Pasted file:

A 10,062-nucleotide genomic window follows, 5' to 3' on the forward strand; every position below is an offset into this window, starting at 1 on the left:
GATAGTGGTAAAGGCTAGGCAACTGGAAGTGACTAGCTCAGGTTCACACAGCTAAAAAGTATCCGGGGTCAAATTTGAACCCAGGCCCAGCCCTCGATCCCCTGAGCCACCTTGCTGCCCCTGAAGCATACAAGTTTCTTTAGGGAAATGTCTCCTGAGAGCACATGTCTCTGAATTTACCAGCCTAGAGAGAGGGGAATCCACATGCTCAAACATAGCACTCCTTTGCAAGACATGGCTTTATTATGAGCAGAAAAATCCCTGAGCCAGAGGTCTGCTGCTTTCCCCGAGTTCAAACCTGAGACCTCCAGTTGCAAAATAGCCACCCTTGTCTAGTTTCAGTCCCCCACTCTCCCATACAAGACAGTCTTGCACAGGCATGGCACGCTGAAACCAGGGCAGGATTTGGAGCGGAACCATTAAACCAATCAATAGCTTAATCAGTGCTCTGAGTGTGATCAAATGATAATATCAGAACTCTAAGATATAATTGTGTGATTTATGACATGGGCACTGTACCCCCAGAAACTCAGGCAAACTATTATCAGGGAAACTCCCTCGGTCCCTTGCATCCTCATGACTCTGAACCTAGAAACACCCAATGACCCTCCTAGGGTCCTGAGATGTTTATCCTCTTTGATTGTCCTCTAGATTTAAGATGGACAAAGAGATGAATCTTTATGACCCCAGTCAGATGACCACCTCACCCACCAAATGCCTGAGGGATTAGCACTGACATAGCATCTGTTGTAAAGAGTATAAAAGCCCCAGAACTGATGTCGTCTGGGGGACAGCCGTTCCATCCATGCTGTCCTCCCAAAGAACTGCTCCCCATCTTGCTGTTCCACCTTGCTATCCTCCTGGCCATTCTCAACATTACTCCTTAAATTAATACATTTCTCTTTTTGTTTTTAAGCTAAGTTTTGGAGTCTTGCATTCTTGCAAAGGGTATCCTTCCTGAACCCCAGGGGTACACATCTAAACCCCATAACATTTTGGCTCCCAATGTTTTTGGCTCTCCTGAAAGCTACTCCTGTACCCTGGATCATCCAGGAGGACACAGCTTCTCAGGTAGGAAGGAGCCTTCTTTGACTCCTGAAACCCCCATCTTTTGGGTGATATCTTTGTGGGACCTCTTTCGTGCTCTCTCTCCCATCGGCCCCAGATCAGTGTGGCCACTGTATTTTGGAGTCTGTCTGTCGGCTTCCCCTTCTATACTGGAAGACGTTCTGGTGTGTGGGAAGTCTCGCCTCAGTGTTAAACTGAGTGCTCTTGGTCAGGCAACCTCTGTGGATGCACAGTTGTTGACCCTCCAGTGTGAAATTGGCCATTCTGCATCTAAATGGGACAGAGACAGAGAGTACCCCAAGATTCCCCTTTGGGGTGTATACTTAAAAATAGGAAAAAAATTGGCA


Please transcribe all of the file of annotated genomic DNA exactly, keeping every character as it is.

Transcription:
A 10,062-nucleotide genomic window follows, 5' to 3' on the forward strand; every position below is an offset into this window, starting at 1 on the left:
GATAGTGGTAAAGGCTAGGCAACTGGAAGTGACTAGCTCAGGTTCACACAGCTAAAAAGTATCCGGGGTCAAATTTGAACCCAGGCCCAGCCCTCGATCCCCTGAGCCACCTTGCTGCCCCTGAAGCATACAAGTTTCTTTAGGGAAATGTCTCCTGAGAGCACATGTCTCTGAATTTACCAGCCTAGAGAGAGGGGAATCCACATGCTCAAACATAGCACTCCTTTGCAAGACATGGCTTTATTATGAGCAGAAAAATCCCTGAGCCAGAGGTCTGCTGCTTTCCCCGAGTTCAAACCTGAGACCTCCAGTTGCAAAATAGCCACCCTTGTCTAGTTTCAGTCCCCCACTCTCCCATACAAGACAGTCTTGCACAGGCATGGCACGCTGAAACCAGGGCAGGATTTGGAGCGGAACCATTAAACCAATCAATAGCTTAATCAGTGCTCTGAGTGTGATCAAATGATAATATCAGAACTCTAAGATATAATTGTGTGATTTATGACATGGGCACTGTACCCCCAGAAACTCAGGCAAACTATTATCAGGGAAACTCCCTCGGTCCCTTGCATCCTCATGACTCTGAACCTAGAAACACCCAATGACCCTCCTAGGGTCCTGAGATGTTTATCCTCTTTGATTGTCCTCTAGATTTAAGATGGACAAAGAGATGAATCTTTATGACCCCAGTCAGATGACCACCTCACCCACCAAATGCCTGAGGGATTAGCACTGACATAGCATCTGTTGTAAAGAGTATAAAAGCCCCAGAACTGATGTCGTCTGGGGGACAGCCGTTCCATCCATGCTGTCCTCCCAAAGAACTGCTCCCCATCTTGCTGTTCCACCTTGCTATCCTCCTGGCCATTCTCAACATTACTCCTTAAATTAATACATTTCTCTTTTTGTTTTTAAGCTAAGTTTTGGAGTCTTGCATTCTTGCAAAGGGTATCCTTCCTGAACCCCAGGGGTACACATCTAAACCCCATAACATTTTGGCTCCCAATGTTTTTGGCTCTCCTGAAAGCTACTCCTGTACCCTGGATCATCCAGGAGGACACAGCTTCTCAGGTAGGAAGGAGCCTTCTTTGACTCCTGAAACCCCCATCTTTTGGGTGATATCTTTGTGGGACCTCTTTCGTGCTCTCTCTCCCATCGGCCCCAGATCAGTGTGGCCACTGTATTTTGGAGTCTGTCTGTCGGCTTCCCCTTCTATACTGGAAGACGTTCTGGTGTGTGGGAAGTCTCGCCTCAGTGTTAAACTGAGTGCTCTTGGTCAGGCAACCTCTGTGGATGCACAGTTGTTGACCCTCCAGTGTGAAATTGGCCATTCTGCATCTAAATGGGACAGAGACAGAGAGTACCCCAAGATTCCCCTTTGGGGTGTATACTTAAAAATAGGAAAAAAATTGGCA